Dean Harisis 33:32
nots much challenges you're going to have

trying to think of the right word here.

You're going to have friction.

Unknown Speaker 33:43
And that friction boils over into other things that has nothing to do with the business or the or the process or the plan. And it just creates turbulence that you don't need

Jordan Ostroff 33:53
your day to day. Well, it's interesting so for me, you know when the when the show the office when that first came out was before I ever had a real office job. You know, in high school, I worked at a flower store, it was totally not an office job. And so I like didn't think the office was funny. I didn't get to know those people. And then you know, rewatching it when I was at the State Attorney's Office and re watching it now I'm like, Oh, my God, this is so true. Now, obviously, I think Michael Scott teaches you how to be a boss and what not to do. But it's just an interesting concept of, you know, being able to really nail down this stereotypical office

Unknown Speaker 34:28
culture, for better or worse. And trust, again, is key because now you can eloquently challenge your boss, because they have mutual respect. And that trust allows you to challenge them to tell them I don't agree with you. And that's what helped me in my career, moving up the, the the ladder, so to speak, was I was one of those employees that wasn't afraid to tell my boss that I disagreed. And he these are the reasons why Whether I was right or wrong was second to the fact that I wasn't afraid to challenge them in a respectful way.

Jordan Ostroff 35:07
Well, a lot of times, you know, being able, being able to explain to somebody why their idea isn't the best idea can still help you. confirm for you why the other day is better or figure out exactly what about the other idea does make it better. So there's, you know, there's a lot of benefit, even in being wrong if you approach it the right way, exactly.

Unknown Speaker 35:27
As as an employee, you're going to win either way, you're going to get better because you were wrong and you learn something new. Or you actually were smarter than a boss that day or that moment, and you got some brownie points as a result of not being afraid to speak your mind at the right moment. You know, there's there's a bit of a art and science to how that how that's managed, right? a bull in china shop doesn't work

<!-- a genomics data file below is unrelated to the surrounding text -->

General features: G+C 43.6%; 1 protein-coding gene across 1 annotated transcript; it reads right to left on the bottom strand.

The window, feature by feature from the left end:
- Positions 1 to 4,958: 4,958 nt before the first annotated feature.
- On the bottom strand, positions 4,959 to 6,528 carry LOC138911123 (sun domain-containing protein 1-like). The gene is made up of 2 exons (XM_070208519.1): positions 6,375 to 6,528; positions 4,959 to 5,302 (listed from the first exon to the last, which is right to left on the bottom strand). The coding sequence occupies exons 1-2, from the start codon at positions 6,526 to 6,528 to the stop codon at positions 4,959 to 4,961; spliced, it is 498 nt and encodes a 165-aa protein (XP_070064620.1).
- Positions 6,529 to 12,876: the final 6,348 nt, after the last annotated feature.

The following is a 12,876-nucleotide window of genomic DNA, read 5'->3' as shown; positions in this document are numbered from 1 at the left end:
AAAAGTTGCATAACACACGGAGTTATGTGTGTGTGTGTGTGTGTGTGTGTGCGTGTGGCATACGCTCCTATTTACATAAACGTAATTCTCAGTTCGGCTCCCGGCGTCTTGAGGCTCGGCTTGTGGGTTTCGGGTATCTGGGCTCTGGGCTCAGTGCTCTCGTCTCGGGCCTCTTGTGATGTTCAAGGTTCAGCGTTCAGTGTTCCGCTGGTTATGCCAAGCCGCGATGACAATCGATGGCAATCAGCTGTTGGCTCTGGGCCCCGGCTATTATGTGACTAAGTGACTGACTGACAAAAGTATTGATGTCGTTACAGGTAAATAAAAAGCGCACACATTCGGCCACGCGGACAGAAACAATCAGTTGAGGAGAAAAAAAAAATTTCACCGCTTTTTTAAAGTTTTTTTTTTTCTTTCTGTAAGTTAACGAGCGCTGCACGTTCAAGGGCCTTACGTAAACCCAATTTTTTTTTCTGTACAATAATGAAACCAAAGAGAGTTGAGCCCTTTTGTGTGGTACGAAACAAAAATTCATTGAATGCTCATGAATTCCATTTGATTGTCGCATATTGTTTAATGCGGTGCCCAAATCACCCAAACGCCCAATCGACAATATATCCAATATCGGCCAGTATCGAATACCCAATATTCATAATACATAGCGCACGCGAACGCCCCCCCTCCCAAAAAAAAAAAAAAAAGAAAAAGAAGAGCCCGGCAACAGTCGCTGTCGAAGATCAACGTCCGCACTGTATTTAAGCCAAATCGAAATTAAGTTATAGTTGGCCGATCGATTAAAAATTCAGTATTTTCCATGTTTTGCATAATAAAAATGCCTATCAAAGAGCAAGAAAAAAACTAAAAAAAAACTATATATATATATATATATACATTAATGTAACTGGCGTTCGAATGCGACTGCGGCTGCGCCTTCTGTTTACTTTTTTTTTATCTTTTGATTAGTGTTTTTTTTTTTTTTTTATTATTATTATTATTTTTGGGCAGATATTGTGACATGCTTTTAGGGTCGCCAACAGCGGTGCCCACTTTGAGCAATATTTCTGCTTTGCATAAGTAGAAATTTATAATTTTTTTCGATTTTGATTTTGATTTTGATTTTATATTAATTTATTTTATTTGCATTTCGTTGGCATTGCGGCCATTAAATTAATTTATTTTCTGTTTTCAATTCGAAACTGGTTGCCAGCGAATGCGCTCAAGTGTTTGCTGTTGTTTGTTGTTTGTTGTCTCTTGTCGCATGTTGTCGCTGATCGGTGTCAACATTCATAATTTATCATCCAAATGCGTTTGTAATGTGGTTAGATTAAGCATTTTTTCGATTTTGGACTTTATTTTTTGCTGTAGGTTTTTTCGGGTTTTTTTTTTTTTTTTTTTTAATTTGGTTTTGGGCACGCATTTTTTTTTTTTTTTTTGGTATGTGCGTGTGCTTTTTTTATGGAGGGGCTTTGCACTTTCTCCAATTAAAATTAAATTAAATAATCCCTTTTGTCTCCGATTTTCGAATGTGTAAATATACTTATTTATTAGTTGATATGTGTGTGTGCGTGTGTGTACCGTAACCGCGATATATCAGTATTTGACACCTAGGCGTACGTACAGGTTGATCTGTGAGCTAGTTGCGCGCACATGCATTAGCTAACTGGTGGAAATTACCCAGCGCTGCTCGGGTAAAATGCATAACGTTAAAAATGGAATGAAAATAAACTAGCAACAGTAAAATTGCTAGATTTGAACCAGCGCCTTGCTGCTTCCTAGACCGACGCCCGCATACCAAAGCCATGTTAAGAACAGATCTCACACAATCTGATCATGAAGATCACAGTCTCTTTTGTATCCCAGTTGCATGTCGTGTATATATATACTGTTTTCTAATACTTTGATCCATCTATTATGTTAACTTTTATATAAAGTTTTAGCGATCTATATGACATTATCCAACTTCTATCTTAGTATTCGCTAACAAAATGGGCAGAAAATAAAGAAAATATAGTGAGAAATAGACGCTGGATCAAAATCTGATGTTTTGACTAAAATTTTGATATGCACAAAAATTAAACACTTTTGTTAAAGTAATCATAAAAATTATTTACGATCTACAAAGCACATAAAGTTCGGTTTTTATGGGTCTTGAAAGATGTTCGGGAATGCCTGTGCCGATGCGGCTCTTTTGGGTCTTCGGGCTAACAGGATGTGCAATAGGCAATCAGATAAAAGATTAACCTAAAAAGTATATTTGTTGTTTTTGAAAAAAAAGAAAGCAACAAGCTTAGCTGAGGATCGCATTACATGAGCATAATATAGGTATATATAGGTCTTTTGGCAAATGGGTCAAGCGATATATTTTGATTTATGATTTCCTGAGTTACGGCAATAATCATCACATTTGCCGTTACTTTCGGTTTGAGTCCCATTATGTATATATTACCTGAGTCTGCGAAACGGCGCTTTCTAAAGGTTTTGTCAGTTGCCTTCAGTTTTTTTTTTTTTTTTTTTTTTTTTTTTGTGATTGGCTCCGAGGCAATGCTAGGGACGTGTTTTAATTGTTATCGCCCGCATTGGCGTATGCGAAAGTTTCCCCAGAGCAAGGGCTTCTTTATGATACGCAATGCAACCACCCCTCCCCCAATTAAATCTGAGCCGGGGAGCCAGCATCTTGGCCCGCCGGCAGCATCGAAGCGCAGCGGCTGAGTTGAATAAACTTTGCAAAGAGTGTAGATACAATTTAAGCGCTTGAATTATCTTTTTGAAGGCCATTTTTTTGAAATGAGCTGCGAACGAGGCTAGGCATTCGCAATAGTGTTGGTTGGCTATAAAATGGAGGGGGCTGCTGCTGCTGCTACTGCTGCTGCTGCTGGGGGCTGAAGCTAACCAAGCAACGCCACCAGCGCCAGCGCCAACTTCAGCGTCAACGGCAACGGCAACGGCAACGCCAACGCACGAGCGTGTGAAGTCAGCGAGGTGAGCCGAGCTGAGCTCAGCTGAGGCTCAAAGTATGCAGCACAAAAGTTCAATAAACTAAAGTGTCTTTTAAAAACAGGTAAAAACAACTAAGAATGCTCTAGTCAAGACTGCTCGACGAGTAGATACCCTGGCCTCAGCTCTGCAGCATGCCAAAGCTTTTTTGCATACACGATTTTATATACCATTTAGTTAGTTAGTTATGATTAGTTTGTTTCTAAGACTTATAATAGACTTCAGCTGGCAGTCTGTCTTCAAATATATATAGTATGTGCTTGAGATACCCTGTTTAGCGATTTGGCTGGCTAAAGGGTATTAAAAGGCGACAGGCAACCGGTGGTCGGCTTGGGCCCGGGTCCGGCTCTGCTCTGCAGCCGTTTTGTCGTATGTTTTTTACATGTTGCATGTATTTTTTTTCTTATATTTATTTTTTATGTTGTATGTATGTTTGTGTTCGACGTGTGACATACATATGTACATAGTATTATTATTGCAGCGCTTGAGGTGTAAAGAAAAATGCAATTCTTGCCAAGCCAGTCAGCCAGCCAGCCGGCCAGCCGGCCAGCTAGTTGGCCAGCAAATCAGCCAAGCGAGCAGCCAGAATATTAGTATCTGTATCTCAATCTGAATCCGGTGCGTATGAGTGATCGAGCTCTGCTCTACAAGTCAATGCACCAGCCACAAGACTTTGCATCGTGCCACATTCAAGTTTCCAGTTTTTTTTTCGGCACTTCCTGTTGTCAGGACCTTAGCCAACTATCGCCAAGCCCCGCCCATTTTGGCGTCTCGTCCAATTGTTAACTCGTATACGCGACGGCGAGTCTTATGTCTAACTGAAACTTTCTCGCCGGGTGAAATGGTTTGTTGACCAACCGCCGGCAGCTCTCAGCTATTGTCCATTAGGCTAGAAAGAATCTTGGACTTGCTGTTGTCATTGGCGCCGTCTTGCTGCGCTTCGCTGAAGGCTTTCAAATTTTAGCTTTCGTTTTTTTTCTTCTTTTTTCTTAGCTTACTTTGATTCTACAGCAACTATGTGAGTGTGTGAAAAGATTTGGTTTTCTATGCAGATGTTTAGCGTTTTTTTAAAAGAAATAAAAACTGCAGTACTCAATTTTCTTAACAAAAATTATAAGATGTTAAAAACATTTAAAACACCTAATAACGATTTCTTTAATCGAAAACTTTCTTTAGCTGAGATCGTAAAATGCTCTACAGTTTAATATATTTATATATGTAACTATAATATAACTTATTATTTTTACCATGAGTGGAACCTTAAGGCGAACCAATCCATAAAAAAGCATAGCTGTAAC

Jordan Ostroff 35:49
well that or six months later, after the business has already wasted, you know, $50,000 on this terrible idea, and you're like, Oh, I knew this wouldn't work out. Exactly. So that I mean, that puts us at about the 35 40 minute mark, I mean, in in five or 10 minutes, you know, any other major problems that we need to cover? Because I mean, obviously we could you and I could talk all day about all this stuff. And then we're both we speak the same language here.

Unknown Speaker 36:12
I think you talked about,

Unknown Speaker 36:15
we talked about, you know, things we learned when we were younger, I talked about, you know, choosing your battles. And I think really another important piece of professional advice that I could give to your listeners today is to trust your instincts. You know, hard data is good for many moments, and many decisions, but sometimes you have to go with your gut instincts on certain matters, especially when evaluating people and potential employees. So, you know, if the data runs out, trust your gut.

Jordan Ostroff 36:44
Well, it's, you know, you It's interesting, because you talked about, like, there's so many of these giant companies now, like, if you were sitting in a pitch meeting 15 years ago for Uber and somebody was like, Hey, why don't we have random strangers drive other random strangers around anybody with anything? concept of data or common sense, or whatever would say that's the dumbest that they've ever heard. But these people push forward. And now you know, you've got this huge, gigantic company. That's, I think, still losing money, but losing less money with a bunch of investors that's trying to get into, you know, self driving cars and all those things off of what any normal person would tell you is probably a terrible idea.

Dean Harisis 37:22
Yeah, I think in more recent times, that's a great example.

Unknown Speaker 37:26